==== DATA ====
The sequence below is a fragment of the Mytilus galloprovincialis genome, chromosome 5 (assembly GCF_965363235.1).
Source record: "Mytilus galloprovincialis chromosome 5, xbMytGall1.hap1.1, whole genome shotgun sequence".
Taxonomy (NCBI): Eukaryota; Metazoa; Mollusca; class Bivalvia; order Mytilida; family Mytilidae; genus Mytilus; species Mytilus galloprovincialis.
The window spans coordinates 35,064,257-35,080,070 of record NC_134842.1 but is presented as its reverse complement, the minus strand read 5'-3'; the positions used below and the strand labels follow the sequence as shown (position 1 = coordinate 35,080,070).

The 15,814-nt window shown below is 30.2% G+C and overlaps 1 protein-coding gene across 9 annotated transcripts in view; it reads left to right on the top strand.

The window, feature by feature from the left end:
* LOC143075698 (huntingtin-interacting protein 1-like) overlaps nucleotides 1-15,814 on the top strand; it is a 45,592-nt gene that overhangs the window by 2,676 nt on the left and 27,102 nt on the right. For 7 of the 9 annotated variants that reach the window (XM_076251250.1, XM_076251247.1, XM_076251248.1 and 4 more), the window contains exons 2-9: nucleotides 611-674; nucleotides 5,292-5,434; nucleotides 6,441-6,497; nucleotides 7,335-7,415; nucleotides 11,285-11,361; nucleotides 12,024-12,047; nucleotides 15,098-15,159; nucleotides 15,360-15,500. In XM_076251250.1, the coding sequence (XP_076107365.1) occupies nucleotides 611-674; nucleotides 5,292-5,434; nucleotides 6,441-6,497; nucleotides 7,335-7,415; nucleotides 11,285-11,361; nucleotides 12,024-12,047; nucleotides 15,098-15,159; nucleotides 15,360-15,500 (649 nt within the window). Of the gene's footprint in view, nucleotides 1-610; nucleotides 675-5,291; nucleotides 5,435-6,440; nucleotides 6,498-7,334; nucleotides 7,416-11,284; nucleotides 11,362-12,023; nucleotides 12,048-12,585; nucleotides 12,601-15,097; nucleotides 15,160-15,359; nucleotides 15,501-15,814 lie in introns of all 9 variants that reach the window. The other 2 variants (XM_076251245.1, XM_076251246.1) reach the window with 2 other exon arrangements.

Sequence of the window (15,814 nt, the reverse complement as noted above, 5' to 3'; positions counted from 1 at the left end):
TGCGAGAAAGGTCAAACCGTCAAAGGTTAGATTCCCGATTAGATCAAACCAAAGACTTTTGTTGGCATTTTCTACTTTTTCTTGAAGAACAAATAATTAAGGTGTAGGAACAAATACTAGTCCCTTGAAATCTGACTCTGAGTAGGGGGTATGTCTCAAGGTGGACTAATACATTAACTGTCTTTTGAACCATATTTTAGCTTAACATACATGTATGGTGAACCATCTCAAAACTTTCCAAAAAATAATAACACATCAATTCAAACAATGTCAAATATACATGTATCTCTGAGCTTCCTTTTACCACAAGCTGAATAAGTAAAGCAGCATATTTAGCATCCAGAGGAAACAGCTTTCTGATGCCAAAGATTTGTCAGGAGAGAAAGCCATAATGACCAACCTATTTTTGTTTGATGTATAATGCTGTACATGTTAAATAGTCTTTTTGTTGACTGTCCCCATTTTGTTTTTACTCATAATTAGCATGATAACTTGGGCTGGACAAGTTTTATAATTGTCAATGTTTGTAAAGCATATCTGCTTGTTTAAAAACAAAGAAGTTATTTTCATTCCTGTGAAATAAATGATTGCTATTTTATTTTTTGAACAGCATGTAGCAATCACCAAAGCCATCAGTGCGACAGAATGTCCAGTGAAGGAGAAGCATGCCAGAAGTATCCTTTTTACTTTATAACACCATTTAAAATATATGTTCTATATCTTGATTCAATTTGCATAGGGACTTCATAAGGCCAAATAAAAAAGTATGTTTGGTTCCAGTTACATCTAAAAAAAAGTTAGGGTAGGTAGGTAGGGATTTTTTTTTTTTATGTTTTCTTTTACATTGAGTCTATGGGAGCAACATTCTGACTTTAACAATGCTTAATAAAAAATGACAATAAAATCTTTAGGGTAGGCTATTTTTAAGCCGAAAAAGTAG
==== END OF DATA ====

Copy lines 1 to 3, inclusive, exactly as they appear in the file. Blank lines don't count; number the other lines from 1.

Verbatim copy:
The sequence below is a fragment of the Mytilus galloprovincialis genome, chromosome 5 (assembly GCF_965363235.1).
Source record: "Mytilus galloprovincialis chromosome 5, xbMytGall1.hap1.1, whole genome shotgun sequence".
Taxonomy (NCBI): Eukaryota; Metazoa; Mollusca; class Bivalvia; order Mytilida; family Mytilidae; genus Mytilus; species Mytilus galloprovincialis.